Growing up in Abu Dhabi, Alicia Souza had her eyes set on a stable career as a banker. However, little did she know fate had other plans for her. The 30-year-old illustrator is known for cutesy, kitsch approach to art. From illustrations of people cuddling with pets to binging on chocolates, Alicia’s quintessential strokes invoke a feeling of warmth among most of her fans.
She also was one of the co-founders of Indian cartoon kitsch brand Chumbak, known for its witty one-liners and sassy products. However, she parted ways with the brand to launch her own label, Alicia Souza.
The 30-year-old artist’s first memories of drawing date back to the time before she learned to write. Her earliest memory of drawing something is of her drawing a scooter on a wood divider in her childhood. “In my head, it looked exactly like a scooter, but now when I think back, the fact that I couldn’t even write my name makes it hard to believe it was anything but disjointed lines,” says Alicia.
The illustrator says that she is inspired by everything and everyone around her. Take her pets for example. A good reason why Alicia’s work is so popular is that they are an extension of her own life. A lot of her work features caricatures of her own personality or her pets—Henry Oats, the guinea pig, and her dogs Charlie Brown and Lola Bear. In fact, her Instagram feed is loaded with videos featuring Henry Oats nibbling up snacks.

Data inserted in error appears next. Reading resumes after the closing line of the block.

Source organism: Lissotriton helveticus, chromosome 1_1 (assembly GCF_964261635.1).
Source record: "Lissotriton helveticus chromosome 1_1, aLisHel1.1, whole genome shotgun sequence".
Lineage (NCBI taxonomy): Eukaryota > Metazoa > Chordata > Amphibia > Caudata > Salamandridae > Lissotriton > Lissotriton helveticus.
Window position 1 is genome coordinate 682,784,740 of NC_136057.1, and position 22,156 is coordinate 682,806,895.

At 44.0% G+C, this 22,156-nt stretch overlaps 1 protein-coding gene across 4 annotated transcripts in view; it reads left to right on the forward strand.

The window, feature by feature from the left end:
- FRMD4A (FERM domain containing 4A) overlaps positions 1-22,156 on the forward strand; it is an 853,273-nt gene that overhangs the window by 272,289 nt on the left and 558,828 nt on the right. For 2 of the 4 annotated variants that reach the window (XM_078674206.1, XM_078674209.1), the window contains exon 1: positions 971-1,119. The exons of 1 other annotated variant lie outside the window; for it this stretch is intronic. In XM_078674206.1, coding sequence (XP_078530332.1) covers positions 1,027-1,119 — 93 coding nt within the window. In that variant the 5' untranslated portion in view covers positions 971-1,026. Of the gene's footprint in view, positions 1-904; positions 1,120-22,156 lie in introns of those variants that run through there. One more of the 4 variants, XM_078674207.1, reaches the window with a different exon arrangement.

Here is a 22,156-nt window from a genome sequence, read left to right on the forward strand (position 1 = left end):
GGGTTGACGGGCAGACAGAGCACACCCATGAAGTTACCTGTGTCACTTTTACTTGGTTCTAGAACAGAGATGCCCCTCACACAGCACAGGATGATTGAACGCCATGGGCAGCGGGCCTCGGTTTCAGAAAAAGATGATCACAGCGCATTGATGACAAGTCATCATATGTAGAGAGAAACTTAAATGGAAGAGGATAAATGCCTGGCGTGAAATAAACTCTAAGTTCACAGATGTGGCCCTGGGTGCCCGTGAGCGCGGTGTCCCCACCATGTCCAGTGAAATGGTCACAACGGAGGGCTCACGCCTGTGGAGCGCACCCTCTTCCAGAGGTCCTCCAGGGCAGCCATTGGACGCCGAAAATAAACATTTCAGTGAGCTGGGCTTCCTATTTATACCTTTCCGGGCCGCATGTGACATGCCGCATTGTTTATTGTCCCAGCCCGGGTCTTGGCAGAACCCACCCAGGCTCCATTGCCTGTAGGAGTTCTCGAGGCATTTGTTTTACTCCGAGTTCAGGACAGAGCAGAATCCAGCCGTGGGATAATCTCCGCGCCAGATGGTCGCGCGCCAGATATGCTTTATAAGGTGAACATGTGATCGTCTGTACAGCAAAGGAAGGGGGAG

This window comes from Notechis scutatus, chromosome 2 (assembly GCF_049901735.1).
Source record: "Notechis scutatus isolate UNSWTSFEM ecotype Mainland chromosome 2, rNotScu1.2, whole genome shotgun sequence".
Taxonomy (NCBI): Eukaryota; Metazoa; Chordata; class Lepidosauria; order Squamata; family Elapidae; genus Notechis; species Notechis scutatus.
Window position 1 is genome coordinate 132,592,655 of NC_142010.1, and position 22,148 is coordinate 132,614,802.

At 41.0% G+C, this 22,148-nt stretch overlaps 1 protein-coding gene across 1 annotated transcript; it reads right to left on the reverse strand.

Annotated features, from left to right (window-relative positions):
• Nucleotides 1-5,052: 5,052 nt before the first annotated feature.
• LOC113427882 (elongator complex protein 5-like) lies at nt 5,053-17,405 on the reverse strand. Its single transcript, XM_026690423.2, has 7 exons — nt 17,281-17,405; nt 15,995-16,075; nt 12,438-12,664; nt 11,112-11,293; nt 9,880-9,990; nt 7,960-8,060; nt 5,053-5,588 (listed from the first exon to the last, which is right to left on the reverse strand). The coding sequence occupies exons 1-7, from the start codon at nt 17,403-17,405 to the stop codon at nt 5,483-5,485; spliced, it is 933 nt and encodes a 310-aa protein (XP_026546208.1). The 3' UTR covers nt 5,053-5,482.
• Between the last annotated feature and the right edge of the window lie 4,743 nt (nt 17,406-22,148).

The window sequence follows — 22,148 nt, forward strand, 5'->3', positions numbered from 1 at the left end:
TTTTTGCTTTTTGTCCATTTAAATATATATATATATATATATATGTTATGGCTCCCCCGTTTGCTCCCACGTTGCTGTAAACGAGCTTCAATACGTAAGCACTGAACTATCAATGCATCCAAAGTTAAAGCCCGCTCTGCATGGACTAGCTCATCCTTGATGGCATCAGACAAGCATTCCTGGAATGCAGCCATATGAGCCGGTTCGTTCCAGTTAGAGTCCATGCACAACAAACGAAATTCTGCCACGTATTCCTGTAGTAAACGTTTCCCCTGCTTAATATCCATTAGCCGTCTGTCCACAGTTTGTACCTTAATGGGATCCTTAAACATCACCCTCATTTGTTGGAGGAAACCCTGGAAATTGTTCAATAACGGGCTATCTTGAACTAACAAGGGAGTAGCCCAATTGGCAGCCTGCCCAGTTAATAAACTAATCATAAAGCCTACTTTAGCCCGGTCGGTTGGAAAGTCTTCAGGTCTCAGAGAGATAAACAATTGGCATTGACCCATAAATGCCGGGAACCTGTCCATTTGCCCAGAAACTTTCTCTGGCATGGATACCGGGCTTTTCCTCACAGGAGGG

Her stint in banking may have been short-lived, but it did teach her a few lessons—managing her money and an ability to interact with people from different backgrounds being the most memorable ones.
However, her experience didn’t make the process of launching an independent label to sell art any easier. Recalling her experience, the 30-year-old illustrator says the paperwork involved in starting a new business in the country can be a little overwhelming. “Starting a business in India is very different than in most countries. The paperwork alone can kill you. I am lucky to have a wonderful little team and a fantastic partner because honestly, doing it alone would be a nightmare. Together, it’s a challenge,” she quips.
For someone who manages to find inspiration everywhere, it’s tough to have a single favourite artist. Talking to the Woman at Work team, Alicia said artists like Quentin Blake are joy to follow because of their “happy drawings”.
Commenting on the bigger picture, Alicia said the country needs to accept that there’s a business side to illustrating and art. “I think everywhere, not only in India, they teach illustration like art only when there is such a big business side to it. Especially since many illustrators end up being freelancers and have to handle the business side themselves. I found that to be my biggest learning.”
On a parting note, Alicia offers a piece of advice to all women who are battling unsurety about taking a plunge into business, “Persist and do!”.
Image credit: Stories from KnowYourStar, Alicia Souza